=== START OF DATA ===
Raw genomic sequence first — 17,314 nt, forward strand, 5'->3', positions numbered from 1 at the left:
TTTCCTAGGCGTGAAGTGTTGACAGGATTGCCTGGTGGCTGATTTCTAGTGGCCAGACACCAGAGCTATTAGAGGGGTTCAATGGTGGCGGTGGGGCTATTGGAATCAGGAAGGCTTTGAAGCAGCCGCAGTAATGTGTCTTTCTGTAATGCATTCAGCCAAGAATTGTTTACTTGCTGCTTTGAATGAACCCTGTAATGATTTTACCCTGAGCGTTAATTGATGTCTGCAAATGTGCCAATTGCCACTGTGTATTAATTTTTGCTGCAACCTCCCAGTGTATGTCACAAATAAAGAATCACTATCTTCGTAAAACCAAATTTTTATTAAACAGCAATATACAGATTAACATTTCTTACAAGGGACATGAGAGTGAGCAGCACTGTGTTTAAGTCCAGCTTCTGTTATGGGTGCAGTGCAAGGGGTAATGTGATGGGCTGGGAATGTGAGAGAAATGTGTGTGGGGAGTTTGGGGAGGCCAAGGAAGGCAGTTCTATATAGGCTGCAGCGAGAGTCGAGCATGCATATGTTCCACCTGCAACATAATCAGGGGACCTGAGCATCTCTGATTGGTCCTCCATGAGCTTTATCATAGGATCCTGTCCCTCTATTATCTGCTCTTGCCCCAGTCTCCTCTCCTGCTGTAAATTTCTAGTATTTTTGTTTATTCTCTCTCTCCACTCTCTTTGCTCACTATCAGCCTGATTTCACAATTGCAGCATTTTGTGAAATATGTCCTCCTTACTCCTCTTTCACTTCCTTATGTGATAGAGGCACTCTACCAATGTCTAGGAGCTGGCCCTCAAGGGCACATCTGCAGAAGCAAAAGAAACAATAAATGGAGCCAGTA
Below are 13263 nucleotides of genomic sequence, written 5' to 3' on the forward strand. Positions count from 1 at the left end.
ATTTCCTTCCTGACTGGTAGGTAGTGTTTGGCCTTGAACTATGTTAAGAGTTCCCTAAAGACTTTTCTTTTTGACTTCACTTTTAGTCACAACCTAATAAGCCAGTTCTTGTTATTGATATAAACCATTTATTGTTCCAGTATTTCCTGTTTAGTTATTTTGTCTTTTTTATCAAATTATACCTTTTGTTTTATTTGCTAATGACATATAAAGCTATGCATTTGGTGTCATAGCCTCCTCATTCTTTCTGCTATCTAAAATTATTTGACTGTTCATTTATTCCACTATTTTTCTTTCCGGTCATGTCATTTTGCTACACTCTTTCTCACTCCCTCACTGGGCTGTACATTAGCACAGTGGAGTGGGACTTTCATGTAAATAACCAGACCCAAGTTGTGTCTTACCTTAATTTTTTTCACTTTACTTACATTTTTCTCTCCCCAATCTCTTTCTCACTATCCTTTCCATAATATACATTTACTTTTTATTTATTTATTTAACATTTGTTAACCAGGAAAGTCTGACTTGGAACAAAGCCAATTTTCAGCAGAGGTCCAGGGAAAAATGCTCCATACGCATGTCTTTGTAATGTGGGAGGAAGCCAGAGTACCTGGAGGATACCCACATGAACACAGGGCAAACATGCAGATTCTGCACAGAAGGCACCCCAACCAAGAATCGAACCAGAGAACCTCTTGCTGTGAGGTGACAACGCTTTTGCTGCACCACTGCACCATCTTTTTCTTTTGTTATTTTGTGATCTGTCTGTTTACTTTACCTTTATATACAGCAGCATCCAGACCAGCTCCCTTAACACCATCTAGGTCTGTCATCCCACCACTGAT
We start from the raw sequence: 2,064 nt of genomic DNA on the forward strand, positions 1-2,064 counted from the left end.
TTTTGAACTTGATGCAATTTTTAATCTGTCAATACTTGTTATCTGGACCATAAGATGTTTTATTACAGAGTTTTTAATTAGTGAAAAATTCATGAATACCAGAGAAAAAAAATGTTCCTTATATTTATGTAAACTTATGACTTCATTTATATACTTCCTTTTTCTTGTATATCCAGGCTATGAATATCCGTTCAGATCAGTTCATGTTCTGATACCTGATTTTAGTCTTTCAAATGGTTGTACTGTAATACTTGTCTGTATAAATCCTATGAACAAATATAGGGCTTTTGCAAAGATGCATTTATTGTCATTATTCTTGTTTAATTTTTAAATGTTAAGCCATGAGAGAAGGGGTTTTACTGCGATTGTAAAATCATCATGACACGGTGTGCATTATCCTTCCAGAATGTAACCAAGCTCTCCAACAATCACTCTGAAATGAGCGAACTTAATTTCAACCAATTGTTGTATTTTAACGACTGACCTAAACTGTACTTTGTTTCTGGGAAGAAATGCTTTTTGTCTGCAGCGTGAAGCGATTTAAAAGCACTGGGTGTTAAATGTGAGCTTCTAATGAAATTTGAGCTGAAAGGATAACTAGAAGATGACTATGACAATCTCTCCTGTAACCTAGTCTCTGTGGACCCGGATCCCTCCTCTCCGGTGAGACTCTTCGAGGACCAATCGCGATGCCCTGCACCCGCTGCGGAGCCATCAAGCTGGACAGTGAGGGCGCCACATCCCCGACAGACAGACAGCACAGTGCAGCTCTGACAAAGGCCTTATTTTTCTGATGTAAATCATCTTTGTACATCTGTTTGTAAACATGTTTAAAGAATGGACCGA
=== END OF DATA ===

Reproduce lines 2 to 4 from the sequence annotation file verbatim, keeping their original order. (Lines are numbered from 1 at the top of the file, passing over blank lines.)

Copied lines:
TTTCCTAGGCGTGAAGTGTTGACAGGATTGCCTGGTGGCTGATTTCTAGTGGCCAGACACCAGAGCTATTAGAGGGGTTCAATGGTGGCGGTGGGGCTATTGGAATCAGGAAGGCTTTGAAGCAGCCGCAGTAATGTGTCTTTCTGTAATGCATTCAGCCAAGAATTGTTTACTTGCTGCTTTGAATGAACCCTGTAATGATTTTACCCTGAGCGTTAATTGATGTCTGCAAATGTGCCAATTGCCACTGTGTATTAATTTTTGCTGCAACCTCCCAGTGTATGTCACAAATAAAGAATCACTATCTTCGTAAAACCAAATTTTTATTAAACAGCAATATACAGATTAACATTTCTTACAAGGGACATGAGAGTGAGCAGCACTGTGTTTAAGTCCAGCTTCTGTTATGGGTGCAGTGCAAGGGGTAATGTGATGGGCTGGGAATGTGAGAGAAATGTGTGTGGGGAGTTTGGGGAGGCCAAGGAAGGCAGTTCTATATAGGCTGCAGCGAGAGTCGAGCATGCATATGTTCCACCTGCAACATAATCAGGGGACCTGAGCATCTCTGATTGGTCCTCCATGAGCTTTATCATAGGATCCTGTCCCTCTATTATCTGCTCTTGCCCCAGTCTCCTCTCCTGCTGTAAATTTCTAGTATTTTTGTTTATTCTCTCTCTCCACTCTCTTTGCTCACTATCAGCCTGATTTCACAATTGCAGCATTTTGTGAAATATGTCCTCCTTACTCCTCTTTCACTTCCTTATGTGATAGAGGCACTCTACCAATGTCTAGGAGCTGGCCCTCAAGGGCACATCTGCAGAAGCAAAAGAAACAATAAATGGAGCCAGTA
Below are 13263 nucleotides of genomic sequence, written 5' to 3' on the forward strand. Positions count from 1 at the left end.
ATTTCCTTCCTGACTGGTAGGTAGTGTTTGGCCTTGAACTATGTTAAGAGTTCCCTAAAGACTTTTCTTTTTGACTTCACTTTTAGTCACAACCTAATAAGCCAGTTCTTGTTATTGATATAAACCATTTATTGTTCCAGTATTTCCTGTTTAGTTATTTTGTCTTTTTTATCAAATTATACCTTTTGTTTTATTTGCTAATGACATATAAAGCTATGCATTTGGTGTCATAGCCTCCTCATTCTTTCTGCTATCTAAAATTATTTGACTGTTCATTTATTCCACTATTTTTCTTTCCGGTCATGTCATTTTGCTACACTCTTTCTCACTCCCTCACTGGGCTGTACATTAGCACAGTGGAGTGGGACTTTCATGTAAATAACCAGACCCAAGTTGTGTCTTACCTTAATTTTTTTCACTTTACTTACATTTTTCTCTCCCCAATCTCTTTCTCACTATCCTTTCCATAATATACATTTACTTTTTATTTATTTATTTAACATTTGTTAACCAGGAAAGTCTGACTTGGAACAAAGCCAATTTTCAGCAGAGGTCCAGGGAAAAATGCTCCATACGCATGTCTTTGTAATGTGGGAGGAAGCCAGAGTACCTGGAGGATACCCACATGAACACAGGGCAAACATGCAGATTCTGCACAGAAGGCACCCCAACCAAGAATCGAACCAGAGAACCTCTTGCTGTGAGGTGACAACGCTTTTGCTGCACCACTGCACCATCTTTTTCTTTTGTTATTTTGTGATCTGTCTGTTTACTTTACCTTTATATACAGCAGCATCCAGACCAGCTCCCTTAACACCATCTAGGTCTGTCATCCCACCACTGAT